Resources On Writing: Function of Thesis Statements

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About Thesis Statements

Most thesis statements do not end up the way they started.  Changes are made as research is discovered and conclusions are drawn.  Most writers discover a thesis almost by trial and error, refining their ideas as facts are gathered.  A working thesis is a place to start, a statement of beginning ideas from which to build more detailed and refined main ideas and supporting details (Hult and Huckin 114).

A thesis statement states for the reader the “central idea that the paper will argue” or the directions a paper will take (Hult and Huckin 217).

However, a thesis statement can also reflect the reporting of information rather than taking a stand on an arguable issue (Hult and Huckin 217).

An arguable thesis or claim

  • is debatable.  Not everyone will agree with it;
  • can be supported with evidence available to everyone;
  • can be countered with arguments against it;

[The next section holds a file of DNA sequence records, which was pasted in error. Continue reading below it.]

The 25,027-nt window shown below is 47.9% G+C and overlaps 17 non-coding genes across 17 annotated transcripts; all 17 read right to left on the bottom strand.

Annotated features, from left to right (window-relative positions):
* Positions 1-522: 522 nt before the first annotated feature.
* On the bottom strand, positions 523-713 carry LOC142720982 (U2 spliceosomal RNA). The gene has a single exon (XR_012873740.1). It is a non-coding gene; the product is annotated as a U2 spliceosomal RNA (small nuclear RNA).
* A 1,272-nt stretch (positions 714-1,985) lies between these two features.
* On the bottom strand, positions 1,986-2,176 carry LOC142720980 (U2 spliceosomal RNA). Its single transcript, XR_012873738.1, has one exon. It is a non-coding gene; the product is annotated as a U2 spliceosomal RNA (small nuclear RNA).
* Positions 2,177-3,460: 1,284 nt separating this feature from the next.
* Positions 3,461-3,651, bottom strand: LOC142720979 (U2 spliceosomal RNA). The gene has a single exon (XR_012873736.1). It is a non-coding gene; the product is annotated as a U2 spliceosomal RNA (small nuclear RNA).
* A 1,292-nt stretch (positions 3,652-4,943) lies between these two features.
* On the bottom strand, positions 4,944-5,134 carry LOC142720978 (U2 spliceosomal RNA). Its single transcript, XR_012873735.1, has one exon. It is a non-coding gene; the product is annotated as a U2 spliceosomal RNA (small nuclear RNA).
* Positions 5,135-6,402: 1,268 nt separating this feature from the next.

• is a clearly stated claim of fact, value, or policy with terms defined; and
  • is not based just on personal opinion or subjective feelings inaccessible to others. (Hult & Huckin 113).

Questions to ask regarding a working thesis:        

  1. Does the thesis define a specific topic?
  2. Does the thesis make a strong point about the topic?
  3. Does the thesis provide a blueprint for the paper’s development?


An Argumentative Thesis:  “Whatever the causes, males and females have different perspectives on computers and their uses” (Hult and Huckin 217).

An Informational Thesis:  “This paper will trace the evolution of computers from the first room-sized mainframes to the current hand-held notebooks” (Hult and Huckin 218).

Source: Hult, Christine A., and Thomas N. Huckin.  The New Century Handbook. Boston:  Allyn and Bacon, 1999.